Energy lifeline as abandoned mines can hold huge electricity reserves

Martin Lewis predicts when energy prices could drop slightly

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Researchers believe that abandoned mines could be the key to tackling the energy crisis, as they could be repurposed to store enough electricity to power the entire planet. Experts have called on an accelerated rollout of energy storage sites like large-scale batteries and pumped hydropower, particularly as the world shifts away from fossil fuels and towards renewable sources of electricity like wind and solar. These sources of electricity do not emit harmful greenhouse gases and have even proved to be cheaper thanks to advancing technologies and soaring gas prices.

However, one of the biggest drawbacks of solar and wind energy is that they are intermittent, meaning that during times when the wind doesn’t blow and the sun doesn’t shine, power output could fall dramatically.

Now, an international team of researcher have said that they have found a solution, by repurposing abandoned underground mines to store vast amounts of energy using gravity batteries.

In a new study led by the International Institute for Applied Systems Analysis (IIASA), researchers found that decommissioned mines could offer a cost-effective and long-term solution for storing electricity.

They calculated that using gravity battery technologies in these mines could help store an estimated potential of up to 70TWh, which is roughly the equivalent of global daily electricity consumption.

The principle behind a gravity battery is that during times when there is a lot of renewable energy generation, the battery will use some of this excess power to move a heavy weight to the top of a deep shaft.

Later when power is needed, winches gradually lower the weight, which produces electricity from the movement of the cables, sending it back to the grid.

The authors of the study also believe that converting these old mines into house gravity batteries would also have a broader economic benefit for the local community.

Julian Hunt, a researcher at IIASA Energy, Climate, and Environment Program said: “When a mine closes, it lays off thousands of workers. This devastates communities that rely on the mine for their economic output.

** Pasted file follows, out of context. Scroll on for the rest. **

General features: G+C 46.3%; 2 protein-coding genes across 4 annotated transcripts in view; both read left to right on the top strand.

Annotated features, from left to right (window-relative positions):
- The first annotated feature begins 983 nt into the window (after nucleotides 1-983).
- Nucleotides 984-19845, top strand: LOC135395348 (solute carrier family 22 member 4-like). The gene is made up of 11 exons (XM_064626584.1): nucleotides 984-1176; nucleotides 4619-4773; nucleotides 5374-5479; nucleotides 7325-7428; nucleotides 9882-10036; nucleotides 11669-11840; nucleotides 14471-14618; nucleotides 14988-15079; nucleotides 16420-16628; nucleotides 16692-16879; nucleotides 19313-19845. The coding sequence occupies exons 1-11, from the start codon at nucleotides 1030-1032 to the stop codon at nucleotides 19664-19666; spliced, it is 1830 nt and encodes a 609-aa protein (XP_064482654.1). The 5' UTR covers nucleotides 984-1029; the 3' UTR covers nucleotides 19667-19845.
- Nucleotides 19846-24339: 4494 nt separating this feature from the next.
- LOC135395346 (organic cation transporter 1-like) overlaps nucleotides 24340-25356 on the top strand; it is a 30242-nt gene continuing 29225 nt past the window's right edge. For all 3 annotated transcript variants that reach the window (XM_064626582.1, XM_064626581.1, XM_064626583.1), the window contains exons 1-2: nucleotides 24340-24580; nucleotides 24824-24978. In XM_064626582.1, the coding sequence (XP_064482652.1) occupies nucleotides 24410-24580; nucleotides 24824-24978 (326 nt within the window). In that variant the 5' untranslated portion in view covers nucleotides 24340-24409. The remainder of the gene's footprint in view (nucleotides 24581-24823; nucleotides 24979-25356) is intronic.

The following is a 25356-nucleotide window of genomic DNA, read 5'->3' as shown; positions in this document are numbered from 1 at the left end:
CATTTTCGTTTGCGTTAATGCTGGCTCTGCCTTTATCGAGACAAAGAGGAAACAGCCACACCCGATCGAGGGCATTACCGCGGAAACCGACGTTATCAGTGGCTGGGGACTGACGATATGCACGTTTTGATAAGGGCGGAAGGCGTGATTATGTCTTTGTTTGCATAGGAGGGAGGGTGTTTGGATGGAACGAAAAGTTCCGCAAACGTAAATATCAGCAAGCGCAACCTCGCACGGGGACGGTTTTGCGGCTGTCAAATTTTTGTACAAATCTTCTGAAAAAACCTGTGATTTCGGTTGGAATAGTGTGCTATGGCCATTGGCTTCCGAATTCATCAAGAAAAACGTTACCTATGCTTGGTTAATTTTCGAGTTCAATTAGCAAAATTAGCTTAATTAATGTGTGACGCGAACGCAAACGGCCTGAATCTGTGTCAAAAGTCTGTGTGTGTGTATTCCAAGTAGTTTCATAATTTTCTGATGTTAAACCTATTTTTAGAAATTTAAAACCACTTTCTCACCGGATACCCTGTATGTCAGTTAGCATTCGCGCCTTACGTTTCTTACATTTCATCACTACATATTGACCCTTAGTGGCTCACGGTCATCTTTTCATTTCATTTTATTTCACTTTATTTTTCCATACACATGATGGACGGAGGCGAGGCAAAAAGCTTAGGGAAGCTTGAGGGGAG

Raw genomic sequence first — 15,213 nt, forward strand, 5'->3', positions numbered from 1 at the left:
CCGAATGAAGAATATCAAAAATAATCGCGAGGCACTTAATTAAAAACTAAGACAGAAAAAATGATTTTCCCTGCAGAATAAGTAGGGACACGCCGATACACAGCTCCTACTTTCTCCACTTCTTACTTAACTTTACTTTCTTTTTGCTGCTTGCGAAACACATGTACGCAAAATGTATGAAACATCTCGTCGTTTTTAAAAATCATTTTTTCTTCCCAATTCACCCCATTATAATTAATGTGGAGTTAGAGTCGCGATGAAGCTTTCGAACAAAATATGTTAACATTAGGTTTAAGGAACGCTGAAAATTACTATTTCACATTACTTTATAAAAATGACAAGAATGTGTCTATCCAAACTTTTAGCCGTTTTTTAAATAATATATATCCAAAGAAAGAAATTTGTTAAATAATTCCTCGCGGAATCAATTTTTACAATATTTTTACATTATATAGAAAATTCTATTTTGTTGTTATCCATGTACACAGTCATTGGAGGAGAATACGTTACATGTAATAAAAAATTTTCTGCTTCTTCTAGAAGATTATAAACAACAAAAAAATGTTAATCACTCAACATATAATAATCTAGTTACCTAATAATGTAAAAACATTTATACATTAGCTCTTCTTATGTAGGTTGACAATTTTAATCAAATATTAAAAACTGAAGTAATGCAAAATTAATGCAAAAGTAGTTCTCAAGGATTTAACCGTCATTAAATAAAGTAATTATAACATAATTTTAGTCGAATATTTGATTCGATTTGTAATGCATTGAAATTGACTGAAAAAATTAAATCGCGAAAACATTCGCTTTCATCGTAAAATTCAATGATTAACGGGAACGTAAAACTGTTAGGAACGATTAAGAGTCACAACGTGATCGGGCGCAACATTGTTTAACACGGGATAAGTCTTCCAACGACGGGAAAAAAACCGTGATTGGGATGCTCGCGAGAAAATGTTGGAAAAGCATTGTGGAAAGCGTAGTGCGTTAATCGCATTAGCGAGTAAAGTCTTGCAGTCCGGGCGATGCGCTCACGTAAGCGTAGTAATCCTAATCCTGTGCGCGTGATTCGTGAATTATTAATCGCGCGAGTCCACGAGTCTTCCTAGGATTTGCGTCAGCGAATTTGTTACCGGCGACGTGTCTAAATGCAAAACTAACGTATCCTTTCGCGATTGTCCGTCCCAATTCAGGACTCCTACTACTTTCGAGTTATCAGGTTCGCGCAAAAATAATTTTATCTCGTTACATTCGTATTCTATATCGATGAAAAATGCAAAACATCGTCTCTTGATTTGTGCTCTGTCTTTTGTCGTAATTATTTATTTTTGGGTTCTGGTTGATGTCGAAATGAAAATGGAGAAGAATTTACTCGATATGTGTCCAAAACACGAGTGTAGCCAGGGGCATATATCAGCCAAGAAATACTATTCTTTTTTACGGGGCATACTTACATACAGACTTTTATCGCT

“Underground Gravity Energy Storage (UGES) would create a few vacancies as the mine would provide energy storage services after it stops operations.

“Mines already have the basic infrastructure and are connected to the power grid, which significantly reduces the cost and facilitates the implementation of UGES plants.”

This proposed system would store the renewable electricity in the form of the potential energy of sand after being raised to a certain height, feeding back power as it is lowered into a mine shaft.

Behnam Zakeri, co-author of the study added that “to decarbonise the economy, we need to rethink the energy system based on innovative solutions using existing resources.

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“Turning abandoned mines into energy storage is one example of many solutions that exist around us, and we only need to change the way we deploy them.”

Meanwhile, in a study published last year, researchers developed a gravity battery concept which could particularly ensure a stable power supply in urban areas, by turning skyscrapers into giant batteries.

This system would store power by lifting wet sand containers or other high-density materials, which are then transported remotely in and out of a lift with autonomous trailer devices.

The Lift Energy Storage Technology (LEST) could prove to be a very cost-effective solution, as high-rise buildings already have lifts installed, thus removing the need for additional major infrastructure.

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